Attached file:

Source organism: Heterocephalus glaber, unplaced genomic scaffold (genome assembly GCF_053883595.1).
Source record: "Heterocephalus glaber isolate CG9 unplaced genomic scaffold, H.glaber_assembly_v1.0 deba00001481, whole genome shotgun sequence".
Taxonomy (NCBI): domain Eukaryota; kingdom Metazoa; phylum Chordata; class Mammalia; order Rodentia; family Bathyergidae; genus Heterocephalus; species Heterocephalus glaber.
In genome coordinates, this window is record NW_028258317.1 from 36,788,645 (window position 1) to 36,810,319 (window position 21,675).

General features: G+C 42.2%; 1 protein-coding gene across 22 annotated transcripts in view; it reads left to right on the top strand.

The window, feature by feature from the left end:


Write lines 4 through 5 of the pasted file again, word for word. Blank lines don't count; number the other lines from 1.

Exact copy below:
In genome coordinates, this window is record NW_028258317.1 from 36,788,645 (window position 1) to 36,810,319 (window position 21,675).

General features: G+C 42.2%; 1 protein-coding gene across 22 annotated transcripts in view; it reads left to right on the top strand.